It depicted the heir to the throne, Prince Felipe of Asturias, having sex with his wife, Princess Letizia, and saying: “Do you realise that if you get pregnant . . . It will be the closest thing to work I’ve done in my life?”

The drawing referred to a recent decision by the Government to award mothers €2,500 (£1,680) for each child they bear. Insulting royalty or “damaging the prestige of the Crown” is a crime in Spain, punishable by up to two years in prison.

According to the public prosecutor, the cartoon is “clearly denigrating and objectively libellous”. The court is also hoping to stop websites or other media from reproducing the cartoon.

Borders pulls Tintin

After coming under pressure from the Commission for Racial Equality (CRE) over Tintin in the Congo, Borders have removed the book from their shelves.

Egmont, the books publishers, said the book comes with a warning that it features bourgeois, paternalistic stereotypes of the period - an interpretation some readers may find offensive.

The chains UK stores originally moved the book to the adult section and took the view that its customers could make their own decision whether to read it or not. This, however, was not enough for the CRE who appear to believe that the best way to deal with dated and paternalistic stereotypes is to pretend they never existed.

Emmanuelle and the Christian nutters

Christian groups in South Africa have decided to be outraged over the presence of late-night porn on public television and held a protest (via) outside the studios of E-TV on Saturday.

Members of Africa Christian Action, Christians for Truth and several other mission organizations and churches demanded the network remove pornography from its programming, pointing to clinics which link child sex abuse cases to pornography.

“We have had e-nough! Porn on free-to-air national TV is outrageous,” said Taryn Hodgson, international coordinator of the Christian Action Network, in a statement.

“There are many parentless homes in South Africa and many homes where children are not supervised as to what TV they are watching. R18 restrictions are not enough to prevent children from watching these films.”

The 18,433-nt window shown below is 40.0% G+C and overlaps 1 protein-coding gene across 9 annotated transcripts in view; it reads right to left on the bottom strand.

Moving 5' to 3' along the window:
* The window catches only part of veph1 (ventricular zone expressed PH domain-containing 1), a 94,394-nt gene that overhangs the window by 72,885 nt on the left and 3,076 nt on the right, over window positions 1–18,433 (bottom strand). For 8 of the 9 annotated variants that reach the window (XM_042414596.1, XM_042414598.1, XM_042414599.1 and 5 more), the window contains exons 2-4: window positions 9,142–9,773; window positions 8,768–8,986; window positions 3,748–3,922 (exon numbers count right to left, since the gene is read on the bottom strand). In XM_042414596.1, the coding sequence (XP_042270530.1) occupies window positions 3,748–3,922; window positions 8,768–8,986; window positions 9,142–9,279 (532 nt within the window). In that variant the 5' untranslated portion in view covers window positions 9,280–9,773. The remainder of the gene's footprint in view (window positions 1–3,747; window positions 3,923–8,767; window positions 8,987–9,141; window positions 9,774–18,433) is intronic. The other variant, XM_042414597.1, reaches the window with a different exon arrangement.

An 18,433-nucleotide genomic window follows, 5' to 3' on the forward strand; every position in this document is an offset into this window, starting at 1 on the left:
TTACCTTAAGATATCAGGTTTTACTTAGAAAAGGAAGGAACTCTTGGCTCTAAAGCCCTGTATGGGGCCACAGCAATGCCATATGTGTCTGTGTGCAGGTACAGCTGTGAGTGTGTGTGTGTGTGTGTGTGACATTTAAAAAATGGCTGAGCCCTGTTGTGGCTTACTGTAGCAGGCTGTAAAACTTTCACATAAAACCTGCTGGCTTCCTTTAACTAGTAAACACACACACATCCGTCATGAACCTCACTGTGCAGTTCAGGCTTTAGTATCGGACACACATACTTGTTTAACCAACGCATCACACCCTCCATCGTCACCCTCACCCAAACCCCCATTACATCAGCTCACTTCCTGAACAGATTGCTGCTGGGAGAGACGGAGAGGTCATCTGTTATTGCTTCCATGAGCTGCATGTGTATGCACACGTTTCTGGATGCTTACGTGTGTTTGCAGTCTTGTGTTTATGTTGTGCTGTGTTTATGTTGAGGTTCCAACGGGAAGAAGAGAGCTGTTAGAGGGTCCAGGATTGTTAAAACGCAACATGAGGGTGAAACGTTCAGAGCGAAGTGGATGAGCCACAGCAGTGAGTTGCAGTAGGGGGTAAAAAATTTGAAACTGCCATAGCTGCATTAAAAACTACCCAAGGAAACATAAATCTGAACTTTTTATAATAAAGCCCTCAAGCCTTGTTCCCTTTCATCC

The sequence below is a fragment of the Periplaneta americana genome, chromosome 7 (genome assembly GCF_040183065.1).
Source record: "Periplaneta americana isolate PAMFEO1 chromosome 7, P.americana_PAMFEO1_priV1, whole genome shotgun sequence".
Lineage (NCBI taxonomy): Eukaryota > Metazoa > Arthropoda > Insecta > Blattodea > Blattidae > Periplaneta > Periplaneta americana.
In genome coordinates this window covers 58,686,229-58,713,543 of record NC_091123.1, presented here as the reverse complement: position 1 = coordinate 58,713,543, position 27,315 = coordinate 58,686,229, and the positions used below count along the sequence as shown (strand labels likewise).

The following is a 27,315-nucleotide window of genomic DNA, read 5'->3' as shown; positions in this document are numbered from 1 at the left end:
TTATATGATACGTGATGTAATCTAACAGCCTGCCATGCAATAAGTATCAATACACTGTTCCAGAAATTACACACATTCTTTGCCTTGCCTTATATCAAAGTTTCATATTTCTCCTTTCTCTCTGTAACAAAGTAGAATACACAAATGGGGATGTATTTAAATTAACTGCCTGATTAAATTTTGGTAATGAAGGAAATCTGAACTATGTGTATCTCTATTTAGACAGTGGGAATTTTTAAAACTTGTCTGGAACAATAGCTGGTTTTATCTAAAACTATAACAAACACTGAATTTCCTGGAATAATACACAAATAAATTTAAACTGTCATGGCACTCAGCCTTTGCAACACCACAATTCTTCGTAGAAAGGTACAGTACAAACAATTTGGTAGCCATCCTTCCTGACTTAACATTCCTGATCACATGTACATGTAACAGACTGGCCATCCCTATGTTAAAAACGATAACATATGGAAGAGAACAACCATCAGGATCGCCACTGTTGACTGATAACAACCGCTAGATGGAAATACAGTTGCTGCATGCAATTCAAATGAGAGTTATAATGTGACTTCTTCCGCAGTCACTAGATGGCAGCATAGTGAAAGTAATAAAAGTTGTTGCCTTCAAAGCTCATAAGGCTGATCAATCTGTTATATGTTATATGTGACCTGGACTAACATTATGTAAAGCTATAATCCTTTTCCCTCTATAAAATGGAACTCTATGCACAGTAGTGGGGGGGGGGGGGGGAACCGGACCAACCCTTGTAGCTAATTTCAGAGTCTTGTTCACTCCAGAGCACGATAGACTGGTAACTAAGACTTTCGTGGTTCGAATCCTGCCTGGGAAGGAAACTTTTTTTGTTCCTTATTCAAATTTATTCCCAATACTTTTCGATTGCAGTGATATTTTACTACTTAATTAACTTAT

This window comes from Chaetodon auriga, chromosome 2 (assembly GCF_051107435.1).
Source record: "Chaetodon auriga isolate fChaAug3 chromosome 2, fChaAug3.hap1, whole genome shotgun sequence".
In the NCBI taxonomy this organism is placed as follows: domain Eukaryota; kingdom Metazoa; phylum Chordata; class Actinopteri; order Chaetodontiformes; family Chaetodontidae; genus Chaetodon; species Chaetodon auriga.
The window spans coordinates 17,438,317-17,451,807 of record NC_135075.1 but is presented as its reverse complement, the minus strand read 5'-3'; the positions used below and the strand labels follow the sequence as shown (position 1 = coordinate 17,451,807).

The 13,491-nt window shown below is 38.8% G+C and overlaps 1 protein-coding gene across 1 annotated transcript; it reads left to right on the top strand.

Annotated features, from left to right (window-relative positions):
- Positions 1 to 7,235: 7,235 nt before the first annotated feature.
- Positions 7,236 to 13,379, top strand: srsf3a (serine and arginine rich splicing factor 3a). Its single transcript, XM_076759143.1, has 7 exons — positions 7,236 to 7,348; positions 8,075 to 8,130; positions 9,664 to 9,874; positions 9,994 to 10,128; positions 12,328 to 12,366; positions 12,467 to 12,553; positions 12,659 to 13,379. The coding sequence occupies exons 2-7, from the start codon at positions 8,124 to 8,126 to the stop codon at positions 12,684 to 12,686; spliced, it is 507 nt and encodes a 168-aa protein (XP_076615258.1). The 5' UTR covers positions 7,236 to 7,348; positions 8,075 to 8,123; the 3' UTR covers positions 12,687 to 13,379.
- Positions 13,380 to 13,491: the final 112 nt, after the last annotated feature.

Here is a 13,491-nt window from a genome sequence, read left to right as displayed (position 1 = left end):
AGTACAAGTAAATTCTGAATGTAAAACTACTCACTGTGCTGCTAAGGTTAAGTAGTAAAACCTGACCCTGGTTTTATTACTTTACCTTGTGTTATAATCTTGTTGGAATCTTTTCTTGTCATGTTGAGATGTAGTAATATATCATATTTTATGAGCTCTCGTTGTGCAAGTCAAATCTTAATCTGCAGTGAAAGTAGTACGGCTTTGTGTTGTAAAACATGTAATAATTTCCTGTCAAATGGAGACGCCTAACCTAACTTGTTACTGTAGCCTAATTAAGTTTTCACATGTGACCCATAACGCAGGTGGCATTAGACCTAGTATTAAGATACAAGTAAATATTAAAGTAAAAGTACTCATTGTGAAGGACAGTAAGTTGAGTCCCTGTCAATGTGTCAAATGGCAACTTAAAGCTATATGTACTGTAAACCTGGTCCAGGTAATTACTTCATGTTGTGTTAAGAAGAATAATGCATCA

Christian Action Network – a conservative umbrella organization mobilizing Christians to protest against pornography, abortion, and same-sex union in the country – demonstrated and prayed outside the e-TV studios in Cape Town Saturday morning. They claim - untruthfully - that there is a link between porn and sexual abuse.

Not surprisingly, E-TV has pointed out that there is no evidence that these films contribute to sexual crimes and that they were broadcasting the films in the appropriate time slot.

Christian groups are planning to hold protests outside the E-TV studios in Durban and Bloemfontein this month.

Smash the school!

Turkish punk band, Deli is facing up to 18 months in jail over a song which complains about an exam (via).

The song is called ÖSYM - the name of the countrys examination board that decides which students go to university, based on a three-hour exam every June - and includes the line ÖSYM, kiss my arse.

An Ankara prosecutor decided that insulting state employees should be a crime and started legal proceedings against the five piece band May 2nd.

Few had heard of the Bursa-based punk band Deli until June 2007 when a teenage fan of the band, identified in media reports and on YouTube only by his first name, Hako, uploaded a video clip on the website YouTube.com where he lip-synchs his way through Delis song.

Delis 24-year-old lead singer and lyricist Cengiz Sari has called the court case ridiculous. Nevertheless, when band releases its début album this month, they have decided not to include the song ÖSYM in order to avoid further controversy.